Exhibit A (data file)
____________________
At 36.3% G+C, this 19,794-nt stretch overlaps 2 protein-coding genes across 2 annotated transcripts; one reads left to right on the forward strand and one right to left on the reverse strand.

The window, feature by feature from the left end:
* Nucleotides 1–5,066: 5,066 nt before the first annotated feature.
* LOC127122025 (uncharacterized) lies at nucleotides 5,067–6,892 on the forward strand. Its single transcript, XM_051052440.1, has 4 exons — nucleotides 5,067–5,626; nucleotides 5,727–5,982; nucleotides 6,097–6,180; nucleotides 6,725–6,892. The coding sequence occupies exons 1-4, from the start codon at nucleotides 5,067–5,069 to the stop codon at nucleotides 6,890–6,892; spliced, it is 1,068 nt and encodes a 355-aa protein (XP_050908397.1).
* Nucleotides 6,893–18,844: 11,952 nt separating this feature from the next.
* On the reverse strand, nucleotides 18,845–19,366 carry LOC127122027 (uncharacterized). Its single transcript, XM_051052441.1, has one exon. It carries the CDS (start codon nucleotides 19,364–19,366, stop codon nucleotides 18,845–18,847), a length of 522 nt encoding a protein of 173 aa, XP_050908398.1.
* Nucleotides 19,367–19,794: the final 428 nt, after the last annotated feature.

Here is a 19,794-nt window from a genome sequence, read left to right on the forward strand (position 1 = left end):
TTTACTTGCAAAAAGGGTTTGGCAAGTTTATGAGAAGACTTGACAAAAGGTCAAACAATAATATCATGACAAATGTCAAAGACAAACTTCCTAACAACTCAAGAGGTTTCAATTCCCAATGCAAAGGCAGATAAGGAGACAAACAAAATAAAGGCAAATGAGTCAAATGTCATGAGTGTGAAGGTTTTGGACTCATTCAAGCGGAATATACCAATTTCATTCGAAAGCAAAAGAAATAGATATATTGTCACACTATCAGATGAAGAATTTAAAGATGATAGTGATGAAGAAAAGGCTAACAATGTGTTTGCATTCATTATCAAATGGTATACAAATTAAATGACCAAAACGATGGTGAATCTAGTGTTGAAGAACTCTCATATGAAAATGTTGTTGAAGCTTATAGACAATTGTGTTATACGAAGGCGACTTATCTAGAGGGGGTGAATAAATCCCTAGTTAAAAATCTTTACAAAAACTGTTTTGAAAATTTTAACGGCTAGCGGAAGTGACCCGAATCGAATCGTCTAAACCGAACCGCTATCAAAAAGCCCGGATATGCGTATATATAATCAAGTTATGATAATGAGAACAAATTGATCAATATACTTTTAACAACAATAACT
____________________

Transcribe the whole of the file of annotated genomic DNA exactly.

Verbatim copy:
At 36.3% G+C, this 19,794-nt stretch overlaps 2 protein-coding genes across 2 annotated transcripts; one reads left to right on the forward strand and one right to left on the reverse strand.

The window, feature by feature from the left end:
* Nucleotides 1–5,066: 5,066 nt before the first annotated feature.
* LOC127122025 (uncharacterized) lies at nucleotides 5,067–6,892 on the forward strand. Its single transcript, XM_051052440.1, has 4 exons — nucleotides 5,067–5,626; nucleotides 5,727–5,982; nucleotides 6,097–6,180; nucleotides 6,725–6,892. The coding sequence occupies exons 1-4, from the start codon at nucleotides 5,067–5,069 to the stop codon at nucleotides 6,890–6,892; spliced, it is 1,068 nt and encodes a 355-aa protein (XP_050908397.1).
* Nucleotides 6,893–18,844: 11,952 nt separating this feature from the next.
* On the reverse strand, nucleotides 18,845–19,366 carry LOC127122027 (uncharacterized). Its single transcript, XM_051052441.1, has one exon. It carries the CDS (start codon nucleotides 19,364–19,366, stop codon nucleotides 18,845–18,847), a length of 522 nt encoding a protein of 173 aa, XP_050908398.1.
* Nucleotides 19,367–19,794: the final 428 nt, after the last annotated feature.

Here is a 19,794-nt window from a genome sequence, read left to right on the forward strand (position 1 = left end):
TTTACTTGCAAAAAGGGTTTGGCAAGTTTATGAGAAGACTTGACAAAAGGTCAAACAATAATATCATGACAAATGTCAAAGACAAACTTCCTAACAACTCAAGAGGTTTCAATTCCCAATGCAAAGGCAGATAAGGAGACAAACAAAATAAAGGCAAATGAGTCAAATGTCATGAGTGTGAAGGTTTTGGACTCATTCAAGCGGAATATACCAATTTCATTCGAAAGCAAAAGAAATAGATATATTGTCACACTATCAGATGAAGAATTTAAAGATGATAGTGATGAAGAAAAGGCTAACAATGTGTTTGCATTCATTATCAAATGGTATACAAATTAAATGACCAAAACGATGGTGAATCTAGTGTTGAAGAACTCTCATATGAAAATGTTGTTGAAGCTTATAGACAATTGTGTTATACGAAGGCGACTTATCTAGAGGGGGTGAATAAATCCCTAGTTAAAAATCTTTACAAAAACTGTTTTGAAAATTTTAACGGCTAGCGGAAGTGACCCGAATCGAATCGTCTAAACCGAACCGCTATCAAAAAGCCCGGATATGCGTATATATAATCAAGTTATGATAATGAGAACAAATTGATCAATATACTTTTAACAACAATAACT